Binocular convergence is a proprioceptive sense (a sense that shows our position in space). It uses the information from the eye muscles (feedback) to gauge how much the eyes have rotated, and therefore how far an object is.

Like with retinal disparity, there’s a simple way of observing this binocular cue in action. If you hold a hand out in front of you at arm’s length, and then slowly bring it closer to your face. Eventually, your eyes will begin to strain and the image will blur and become 2 images. If done in reverse, starting close to your face and slowly moving away, you’ll notice the opposite happen. You start with 2 images and finish with just one.


Advantages of Binocular Vision

Binocular vision is the ability of an animal with two eyes to perceive life in 3 dimensions. There are two binocular cues which allow an animal or human to do this and we covered both of them in the previous sections. Having binocular vision is said to provide 6 main benefits. Manfred Fahle states these as being:Binocular_vision

  • You effectively have a spare eye. If one is lost or damaged you still have one left.
  • It gives a wider field of view.
  • We can use retinal disparity (see next section) to distinguish distance.
  • We can also use binocular convergence (see next section) to distinguish distance.
  • We can partially see an object behind an obstacle.
  • It allows binocular summation. This improves contrast sensitivity, visual acuity, brightness perception, and flicker perception.

Binocular Cues in Nature

Many herbivores lack a detailed sense of depth perception as their lifestyle simply doesn’t require it. Open plain herbivores like cows have eyes on the sides of their heads (monocular vision). This gives them a huge field of vision, which is much greater than our own. This is perfect for spotting any would-be predators. However, it means they have a very poor judgment of distance.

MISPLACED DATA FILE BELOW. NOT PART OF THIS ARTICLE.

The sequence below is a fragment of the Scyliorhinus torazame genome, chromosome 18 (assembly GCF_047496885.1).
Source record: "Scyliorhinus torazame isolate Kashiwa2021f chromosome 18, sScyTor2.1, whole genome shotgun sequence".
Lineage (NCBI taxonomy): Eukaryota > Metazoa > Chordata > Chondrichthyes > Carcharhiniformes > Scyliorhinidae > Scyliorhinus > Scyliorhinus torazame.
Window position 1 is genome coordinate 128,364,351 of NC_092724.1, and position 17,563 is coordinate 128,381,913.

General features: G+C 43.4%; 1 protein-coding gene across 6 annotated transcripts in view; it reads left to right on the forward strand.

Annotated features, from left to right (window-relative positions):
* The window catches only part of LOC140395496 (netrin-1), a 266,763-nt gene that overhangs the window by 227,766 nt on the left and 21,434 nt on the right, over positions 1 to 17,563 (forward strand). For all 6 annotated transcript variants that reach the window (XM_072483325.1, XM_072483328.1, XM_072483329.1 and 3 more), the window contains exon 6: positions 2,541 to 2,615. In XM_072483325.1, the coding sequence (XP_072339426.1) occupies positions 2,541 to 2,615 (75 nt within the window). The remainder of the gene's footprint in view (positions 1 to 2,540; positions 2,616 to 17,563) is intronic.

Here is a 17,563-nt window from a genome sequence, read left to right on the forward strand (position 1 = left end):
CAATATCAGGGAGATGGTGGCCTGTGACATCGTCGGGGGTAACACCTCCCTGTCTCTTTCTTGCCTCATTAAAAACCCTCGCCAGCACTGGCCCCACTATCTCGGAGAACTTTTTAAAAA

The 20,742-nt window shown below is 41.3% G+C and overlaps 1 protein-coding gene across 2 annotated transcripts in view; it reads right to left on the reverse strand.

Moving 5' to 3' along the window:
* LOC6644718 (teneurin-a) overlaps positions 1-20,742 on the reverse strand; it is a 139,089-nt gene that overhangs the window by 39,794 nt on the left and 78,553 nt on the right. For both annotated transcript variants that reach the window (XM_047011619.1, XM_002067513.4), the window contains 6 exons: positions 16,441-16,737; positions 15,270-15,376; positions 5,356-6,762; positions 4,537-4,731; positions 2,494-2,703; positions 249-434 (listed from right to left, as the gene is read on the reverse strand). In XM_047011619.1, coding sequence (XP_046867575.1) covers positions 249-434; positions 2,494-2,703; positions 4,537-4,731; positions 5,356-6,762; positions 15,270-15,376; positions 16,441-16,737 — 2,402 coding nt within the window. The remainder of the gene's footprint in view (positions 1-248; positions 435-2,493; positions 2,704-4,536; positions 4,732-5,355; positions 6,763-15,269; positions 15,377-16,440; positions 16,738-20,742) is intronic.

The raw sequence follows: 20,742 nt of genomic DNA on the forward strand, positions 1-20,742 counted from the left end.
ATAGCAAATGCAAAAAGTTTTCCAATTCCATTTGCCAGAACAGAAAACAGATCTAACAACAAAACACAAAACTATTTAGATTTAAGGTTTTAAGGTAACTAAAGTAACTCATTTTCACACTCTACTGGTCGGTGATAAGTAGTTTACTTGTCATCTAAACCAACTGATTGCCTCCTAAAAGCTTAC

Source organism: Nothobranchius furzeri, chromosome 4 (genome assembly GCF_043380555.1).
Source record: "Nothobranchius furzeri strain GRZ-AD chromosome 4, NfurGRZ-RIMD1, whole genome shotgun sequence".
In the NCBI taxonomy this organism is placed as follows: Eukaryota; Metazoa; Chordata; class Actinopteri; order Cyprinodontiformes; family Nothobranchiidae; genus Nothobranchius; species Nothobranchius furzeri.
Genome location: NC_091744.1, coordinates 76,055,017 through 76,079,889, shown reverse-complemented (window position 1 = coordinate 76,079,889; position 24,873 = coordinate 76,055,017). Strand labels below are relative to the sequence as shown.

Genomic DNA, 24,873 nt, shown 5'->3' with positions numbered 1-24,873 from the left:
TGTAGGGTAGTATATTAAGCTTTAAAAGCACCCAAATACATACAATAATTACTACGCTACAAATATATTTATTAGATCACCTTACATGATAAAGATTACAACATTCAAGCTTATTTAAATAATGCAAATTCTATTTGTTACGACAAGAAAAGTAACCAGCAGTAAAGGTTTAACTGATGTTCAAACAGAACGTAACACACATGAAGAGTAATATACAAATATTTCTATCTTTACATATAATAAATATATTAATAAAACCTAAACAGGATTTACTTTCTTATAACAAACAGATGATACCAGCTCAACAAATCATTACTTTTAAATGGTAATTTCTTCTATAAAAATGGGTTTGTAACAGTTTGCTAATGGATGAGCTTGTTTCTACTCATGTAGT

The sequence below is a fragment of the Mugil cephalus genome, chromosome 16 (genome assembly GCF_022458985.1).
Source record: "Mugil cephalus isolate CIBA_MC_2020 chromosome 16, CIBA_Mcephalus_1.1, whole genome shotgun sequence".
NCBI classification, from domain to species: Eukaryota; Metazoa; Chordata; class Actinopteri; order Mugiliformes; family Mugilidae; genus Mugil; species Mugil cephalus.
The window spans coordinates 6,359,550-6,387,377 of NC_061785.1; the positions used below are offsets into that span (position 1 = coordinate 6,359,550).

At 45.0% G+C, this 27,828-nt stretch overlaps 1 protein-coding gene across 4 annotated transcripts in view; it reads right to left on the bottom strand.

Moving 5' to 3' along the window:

Hunters like eagles and big cats have eyes on the front of their heads. This gives them depth perception which is crucial to a successful kill. They must know how far away their prey is and when is the optimal time to pounce.

Some animals that spend time in tree-tops also require good binocular vision. Monkeys are one such example. They require accurate information about distances to nearest branches, especially when moving at speed. Strangely not all tree-dwelling animals have binocular vision like this. Squirrels are an example of an animal that doesn’t.


That’s it for our guide to binocular sight. If you have any questions then get in contact and we’ll be happy to help. There’s lots more coming at SteathyNinjas.com over the coming weeks and months, so stay tuned!

If you enjoyed this post then you’d probably find our post explaining how binoculars function really interesting too.

Our latest guide to choosing a spotting scope is proving really popular. You can read it here.

Image Sources:

I, Sbitzer [GFDL (http://www.gnu.org/copyleft/fdl.html), CC-BY-SA-3.0 (http://creativecommons.org/licenses/by-sa/3.0/) or CC BY-SA 2.5 (https://creativecommons.org/licenses/by-sa/2.5)], via Wikimedia Commons

By Vlcekmi3 – Own work, CC BY-SA 3.0, https://commons.wikimedia.org/w/index.php?curid=19914498